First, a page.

And now I get there. And I don’t know what to do with myself…I’ve always made a point of not wasting my life, and everytime I come back here I know that I‘ve done is to waste my life”. A young man’s potentials being wasted, has both irony and poignancy of tragic waste. Biff feels lost and bewildered in this wide world, where he has no one and nothing to belong to: he feels alienated in this world of material existence. He wants to belong to somewhere, somebody, but cannot. Willy Loman thinks that Biff is just one of the common ruts.

He blames him, for not settling down as late as the age of thirty-four. He has not launched his career successfully. Willy feels that Biff is not lazy but is simply lost. Willy meets his greatest disappointment in Biff because his failure has negated the myth by which Willy had been living—that personal attractiveness is key to success. Willy says about him: “Biff Loman is lost. In the greatest country in the world a young man with such personal attractiveness, gets lost. And such a hardworker. There is one thing about Biff-He’s not lazy. ”

Biff is not only carrying the burden of his own dreams but also the dreams of his father. Biff is a very abrupt and rare mixture of the idealist poet who wants to realize himself realistically. Biff is Willy’s son-a chip of the same block. He is also a dreamer but what he actually is, is only what Willy has been dreaming to all along, to make him. I too spent life between fear and hope. Fear was related to the harsh realities of life whereas hope was to find the idealistic life i. e. fulfillment of my dreams. So I remained constantly oscillating between idealism and realism.

Although my balance always tilted toward positive aspects of life but my fictitious idealism remain a hurdle to completely adopt that path of positive life. But like Biff, I was also a progressive and round character and learnt with the passage of time and cast away my misconceived notions. In the end, Biff stages a complete breaking off from his father’s dreams of him as his own dreams of himself. He sheds off the armor of self-pity and self-justification and faces the naked realities truth. It seems that he almost court-martialed himself, almost ruthlessly: “I realized what a ridiculous lie my whole life has been.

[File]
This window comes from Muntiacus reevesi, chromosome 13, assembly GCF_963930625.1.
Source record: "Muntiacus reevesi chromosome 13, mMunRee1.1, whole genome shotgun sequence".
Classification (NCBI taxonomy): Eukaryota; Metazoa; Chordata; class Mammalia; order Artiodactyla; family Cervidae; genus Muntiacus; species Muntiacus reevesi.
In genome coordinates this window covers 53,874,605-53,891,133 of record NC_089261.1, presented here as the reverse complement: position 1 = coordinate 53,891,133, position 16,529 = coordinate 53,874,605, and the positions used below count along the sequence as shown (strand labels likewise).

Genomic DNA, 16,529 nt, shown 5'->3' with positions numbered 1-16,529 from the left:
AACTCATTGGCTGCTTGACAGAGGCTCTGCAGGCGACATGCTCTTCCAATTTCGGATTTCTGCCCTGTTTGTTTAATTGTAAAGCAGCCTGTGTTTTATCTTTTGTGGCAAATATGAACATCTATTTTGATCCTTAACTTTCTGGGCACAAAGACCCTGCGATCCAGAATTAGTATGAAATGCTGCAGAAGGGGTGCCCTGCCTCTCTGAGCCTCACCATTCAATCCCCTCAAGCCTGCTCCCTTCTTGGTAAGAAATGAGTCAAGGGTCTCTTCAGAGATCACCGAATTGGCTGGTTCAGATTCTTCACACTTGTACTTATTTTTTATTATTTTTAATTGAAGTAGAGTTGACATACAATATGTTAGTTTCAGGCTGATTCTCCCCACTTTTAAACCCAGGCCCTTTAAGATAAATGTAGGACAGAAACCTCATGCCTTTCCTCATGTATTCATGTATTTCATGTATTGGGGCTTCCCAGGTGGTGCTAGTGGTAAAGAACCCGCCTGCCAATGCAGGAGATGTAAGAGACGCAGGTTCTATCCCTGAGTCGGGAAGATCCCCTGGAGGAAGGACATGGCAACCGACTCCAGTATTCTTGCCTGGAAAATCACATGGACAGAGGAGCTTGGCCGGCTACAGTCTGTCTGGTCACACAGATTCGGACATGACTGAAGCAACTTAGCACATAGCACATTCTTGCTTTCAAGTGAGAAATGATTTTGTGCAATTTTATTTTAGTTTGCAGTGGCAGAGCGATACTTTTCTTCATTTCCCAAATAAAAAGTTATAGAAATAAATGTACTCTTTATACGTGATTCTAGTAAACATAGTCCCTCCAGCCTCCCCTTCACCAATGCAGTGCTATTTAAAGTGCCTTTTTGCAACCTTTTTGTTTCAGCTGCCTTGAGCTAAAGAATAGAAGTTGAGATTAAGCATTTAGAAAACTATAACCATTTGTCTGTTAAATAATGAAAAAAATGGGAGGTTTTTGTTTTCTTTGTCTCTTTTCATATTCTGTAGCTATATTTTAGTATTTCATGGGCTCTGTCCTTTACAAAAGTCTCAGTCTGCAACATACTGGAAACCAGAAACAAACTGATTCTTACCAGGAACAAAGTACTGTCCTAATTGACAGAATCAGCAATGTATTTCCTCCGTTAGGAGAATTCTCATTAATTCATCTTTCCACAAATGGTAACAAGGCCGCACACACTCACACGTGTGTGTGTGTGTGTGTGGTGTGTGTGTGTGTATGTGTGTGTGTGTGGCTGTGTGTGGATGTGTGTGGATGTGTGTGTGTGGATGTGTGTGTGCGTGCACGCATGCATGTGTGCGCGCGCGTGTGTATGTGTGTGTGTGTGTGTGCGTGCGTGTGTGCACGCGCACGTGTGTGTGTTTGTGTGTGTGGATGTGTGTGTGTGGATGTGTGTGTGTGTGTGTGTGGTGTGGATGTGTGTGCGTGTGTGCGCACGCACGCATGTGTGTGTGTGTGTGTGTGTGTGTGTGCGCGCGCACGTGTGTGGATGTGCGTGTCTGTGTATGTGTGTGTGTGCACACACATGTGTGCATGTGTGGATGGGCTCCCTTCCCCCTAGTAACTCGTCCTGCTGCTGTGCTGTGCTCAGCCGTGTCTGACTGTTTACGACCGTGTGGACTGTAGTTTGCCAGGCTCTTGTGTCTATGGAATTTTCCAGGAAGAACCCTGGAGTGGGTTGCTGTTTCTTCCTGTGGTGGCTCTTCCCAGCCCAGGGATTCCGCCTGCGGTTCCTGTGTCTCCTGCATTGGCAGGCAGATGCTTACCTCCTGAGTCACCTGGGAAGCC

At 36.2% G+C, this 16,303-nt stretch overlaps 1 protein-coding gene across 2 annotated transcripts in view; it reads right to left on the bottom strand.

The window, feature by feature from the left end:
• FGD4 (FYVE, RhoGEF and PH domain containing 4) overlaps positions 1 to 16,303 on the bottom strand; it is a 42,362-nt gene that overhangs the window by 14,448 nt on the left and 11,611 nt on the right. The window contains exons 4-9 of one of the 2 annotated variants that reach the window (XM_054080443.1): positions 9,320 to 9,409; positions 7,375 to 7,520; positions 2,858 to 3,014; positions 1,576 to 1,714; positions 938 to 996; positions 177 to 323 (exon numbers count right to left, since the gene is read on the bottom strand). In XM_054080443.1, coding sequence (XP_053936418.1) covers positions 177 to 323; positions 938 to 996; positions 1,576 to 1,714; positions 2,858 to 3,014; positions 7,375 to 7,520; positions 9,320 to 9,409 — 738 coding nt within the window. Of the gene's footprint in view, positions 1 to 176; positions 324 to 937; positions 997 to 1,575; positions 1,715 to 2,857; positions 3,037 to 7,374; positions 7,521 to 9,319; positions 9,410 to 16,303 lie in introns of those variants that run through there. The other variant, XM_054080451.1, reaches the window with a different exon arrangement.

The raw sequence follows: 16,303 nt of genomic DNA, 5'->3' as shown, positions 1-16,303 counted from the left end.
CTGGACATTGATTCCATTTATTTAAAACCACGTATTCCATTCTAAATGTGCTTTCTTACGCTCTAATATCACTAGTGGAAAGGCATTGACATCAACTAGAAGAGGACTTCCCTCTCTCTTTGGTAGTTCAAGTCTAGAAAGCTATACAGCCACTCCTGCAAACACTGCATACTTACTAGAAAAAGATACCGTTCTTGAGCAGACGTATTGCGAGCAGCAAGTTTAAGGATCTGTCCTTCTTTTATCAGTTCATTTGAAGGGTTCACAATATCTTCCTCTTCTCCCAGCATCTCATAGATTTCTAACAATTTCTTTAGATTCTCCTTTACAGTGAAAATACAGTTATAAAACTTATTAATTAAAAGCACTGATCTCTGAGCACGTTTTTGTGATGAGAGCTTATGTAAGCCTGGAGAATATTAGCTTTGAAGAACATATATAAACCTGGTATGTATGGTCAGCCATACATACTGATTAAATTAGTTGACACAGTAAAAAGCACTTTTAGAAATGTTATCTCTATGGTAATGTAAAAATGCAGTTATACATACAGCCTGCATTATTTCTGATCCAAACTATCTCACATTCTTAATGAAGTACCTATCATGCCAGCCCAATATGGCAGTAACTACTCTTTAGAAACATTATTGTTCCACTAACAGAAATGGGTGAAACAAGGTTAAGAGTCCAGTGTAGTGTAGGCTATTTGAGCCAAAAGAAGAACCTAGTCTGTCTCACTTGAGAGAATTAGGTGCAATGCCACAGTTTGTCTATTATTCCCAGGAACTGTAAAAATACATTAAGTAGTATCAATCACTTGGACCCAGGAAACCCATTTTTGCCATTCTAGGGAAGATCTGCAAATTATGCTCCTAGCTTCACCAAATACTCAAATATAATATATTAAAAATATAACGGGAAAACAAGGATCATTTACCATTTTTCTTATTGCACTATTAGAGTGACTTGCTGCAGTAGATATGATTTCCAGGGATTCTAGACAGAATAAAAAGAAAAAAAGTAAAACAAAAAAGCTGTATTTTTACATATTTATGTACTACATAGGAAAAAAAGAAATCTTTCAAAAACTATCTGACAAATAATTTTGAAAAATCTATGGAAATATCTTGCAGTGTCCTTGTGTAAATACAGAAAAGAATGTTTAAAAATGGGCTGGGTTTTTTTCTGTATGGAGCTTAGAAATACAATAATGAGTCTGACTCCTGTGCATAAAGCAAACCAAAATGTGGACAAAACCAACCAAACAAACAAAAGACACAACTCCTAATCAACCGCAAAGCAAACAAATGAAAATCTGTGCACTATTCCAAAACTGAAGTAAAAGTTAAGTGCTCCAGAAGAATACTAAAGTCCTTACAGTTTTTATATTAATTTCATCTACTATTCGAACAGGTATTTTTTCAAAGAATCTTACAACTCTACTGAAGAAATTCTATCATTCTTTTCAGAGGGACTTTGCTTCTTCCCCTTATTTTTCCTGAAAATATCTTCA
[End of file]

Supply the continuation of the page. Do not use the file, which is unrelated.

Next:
We‘ve been talking in a dream for fifteen years”. In the well known final confrontation with his father, Biff courageous enough to shatter the Loman myth: “We never told the truth for ten minutes in this house…………I never got anywhere because you blew me so full of hot air. , I could never stand talking-orders from anyone…I’m not a leader of men, Willy, and neither are you. You were never anything but a hardworking drummer who landed in the ash-can like all the rest of them! I’m one dollar an hour, Willy! I’m not bringing home any prizes any more, and you’re going to stop waiting for me to bring them home! ”

Such cruel honesty is noble and highly commendable because Biff achieves a greater self realization than Willy. In this way he can be regarded as a hero of the play, if not a tragic hero. Above-mentioned discussion and arguments clearly manifest that Biff is the hero and Willy Loman is the villain of play. However it can be denied that some sometime these characteristics of hero and villain overlap in each character and they exhibit a paradoxical nature of both of a villain and of a hero.


Miller, Arthur. Death of a Salesman in Arthur Miller’s Collected plays : with an introduction. New York: Viking Press, 1957-1981.